Giving users what we all know they want instead of forcing them to only search in traditional content silos is bad for the content provider, EIS says. This is a such a troubling argument, yet it pretty clearly shows where EIS’s thinking is at (and I don’t believe it’s where many librarians thinking is at!). Even more worrisome, I don’t think this is what the majority of content providers think. So EIS is really doing them a disservice as well, because they are out of alignment with those vendors and they are marginalizing the content provided by those vendors.  They’re placing it in a silo and limiting its access, use and impact.  As libraries begin analyzing content usage statistics more fully, and base decisions on renewals on those statistics, content vendors are going to find themselves penalized by the approach of EIS if their content is only available via using EDS.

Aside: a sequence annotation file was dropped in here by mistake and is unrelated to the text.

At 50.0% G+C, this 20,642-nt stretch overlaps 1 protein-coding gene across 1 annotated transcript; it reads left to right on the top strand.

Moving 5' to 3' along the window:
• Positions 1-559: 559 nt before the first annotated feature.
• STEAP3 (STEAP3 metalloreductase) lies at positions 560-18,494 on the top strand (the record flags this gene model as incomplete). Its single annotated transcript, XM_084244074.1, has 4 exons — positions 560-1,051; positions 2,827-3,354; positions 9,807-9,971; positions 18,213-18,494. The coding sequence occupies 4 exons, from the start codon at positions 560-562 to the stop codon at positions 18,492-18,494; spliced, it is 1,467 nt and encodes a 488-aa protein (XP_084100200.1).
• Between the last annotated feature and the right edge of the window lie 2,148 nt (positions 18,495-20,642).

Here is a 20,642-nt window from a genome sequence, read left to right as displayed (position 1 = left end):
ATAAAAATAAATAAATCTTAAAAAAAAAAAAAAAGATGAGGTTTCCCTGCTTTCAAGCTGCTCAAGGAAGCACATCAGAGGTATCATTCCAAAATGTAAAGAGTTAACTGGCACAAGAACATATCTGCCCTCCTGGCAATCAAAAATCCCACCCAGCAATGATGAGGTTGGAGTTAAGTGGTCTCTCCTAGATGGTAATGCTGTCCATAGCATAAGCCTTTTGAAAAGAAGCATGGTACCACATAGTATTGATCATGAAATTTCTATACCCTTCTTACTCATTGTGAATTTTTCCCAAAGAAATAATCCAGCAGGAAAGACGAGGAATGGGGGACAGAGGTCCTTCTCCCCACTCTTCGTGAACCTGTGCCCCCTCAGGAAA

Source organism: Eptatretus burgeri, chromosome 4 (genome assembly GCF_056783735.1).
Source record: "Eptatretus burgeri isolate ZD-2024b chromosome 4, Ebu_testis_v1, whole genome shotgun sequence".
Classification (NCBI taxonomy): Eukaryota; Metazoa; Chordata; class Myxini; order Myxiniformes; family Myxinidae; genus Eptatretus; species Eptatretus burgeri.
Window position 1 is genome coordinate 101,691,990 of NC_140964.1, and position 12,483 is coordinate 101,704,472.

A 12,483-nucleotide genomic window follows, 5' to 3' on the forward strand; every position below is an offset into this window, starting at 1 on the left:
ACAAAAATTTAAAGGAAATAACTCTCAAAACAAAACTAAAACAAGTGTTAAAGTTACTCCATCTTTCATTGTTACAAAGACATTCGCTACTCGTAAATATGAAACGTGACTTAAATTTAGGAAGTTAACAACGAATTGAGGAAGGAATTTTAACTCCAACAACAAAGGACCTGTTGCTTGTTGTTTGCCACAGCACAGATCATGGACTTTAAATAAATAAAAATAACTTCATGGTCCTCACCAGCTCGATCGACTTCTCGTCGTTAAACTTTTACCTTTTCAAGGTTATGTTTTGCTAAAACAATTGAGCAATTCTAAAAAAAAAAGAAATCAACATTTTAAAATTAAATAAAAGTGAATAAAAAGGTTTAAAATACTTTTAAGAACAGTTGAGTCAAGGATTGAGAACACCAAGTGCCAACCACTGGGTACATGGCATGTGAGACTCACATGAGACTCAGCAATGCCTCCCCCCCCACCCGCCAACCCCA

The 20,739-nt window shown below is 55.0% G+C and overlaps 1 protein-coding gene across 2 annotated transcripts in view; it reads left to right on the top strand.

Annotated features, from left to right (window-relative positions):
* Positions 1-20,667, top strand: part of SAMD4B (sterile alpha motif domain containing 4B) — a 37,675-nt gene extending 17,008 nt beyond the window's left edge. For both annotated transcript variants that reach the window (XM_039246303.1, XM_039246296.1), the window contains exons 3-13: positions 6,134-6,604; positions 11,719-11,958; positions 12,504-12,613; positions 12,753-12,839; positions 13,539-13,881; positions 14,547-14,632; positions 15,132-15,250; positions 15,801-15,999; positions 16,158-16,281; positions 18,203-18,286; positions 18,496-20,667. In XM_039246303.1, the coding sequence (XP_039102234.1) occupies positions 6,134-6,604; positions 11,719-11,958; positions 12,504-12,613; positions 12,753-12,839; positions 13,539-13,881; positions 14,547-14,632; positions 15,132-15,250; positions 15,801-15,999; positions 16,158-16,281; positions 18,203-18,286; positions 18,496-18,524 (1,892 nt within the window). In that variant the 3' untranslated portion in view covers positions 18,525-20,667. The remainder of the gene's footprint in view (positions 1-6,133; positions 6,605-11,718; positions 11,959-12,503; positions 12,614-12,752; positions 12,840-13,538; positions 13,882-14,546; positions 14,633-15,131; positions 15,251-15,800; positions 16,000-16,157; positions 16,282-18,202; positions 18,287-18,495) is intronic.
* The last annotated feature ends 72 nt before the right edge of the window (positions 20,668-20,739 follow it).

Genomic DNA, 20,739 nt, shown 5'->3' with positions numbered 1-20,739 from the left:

But EIS’s priority seems clear - to ensure that users are not “led to believe” that they can get a better user discovery experience outside the content silos via a single indexed-search discovery solution. EIS is well aware of the overwhelming evidence that users want and need single search across content silos, or else why did they build EDS?? So why won’t they make access to all of their content and content enhancements openly available to all discovery interfaces?  It appears they don’t want the competition.  Instead, they want to take the position that their discovery interface preserves the unique values of searching using their native silo searches.  The reason for that is because they limit access to many of those unique enhancements of the content, to their (EIS) search or discovery interfaces. Which is really a big problem for librarians.  As a result, your library is, in effect, locked into a content silo, in which you can only access those content features if you use the products made available by EIS for that content silo.  If you believe that another discovery product better meets the needs of your users, too bad.  If you want their content and enhancements, forget your users’ needs; the only needs that matter are EIS’s.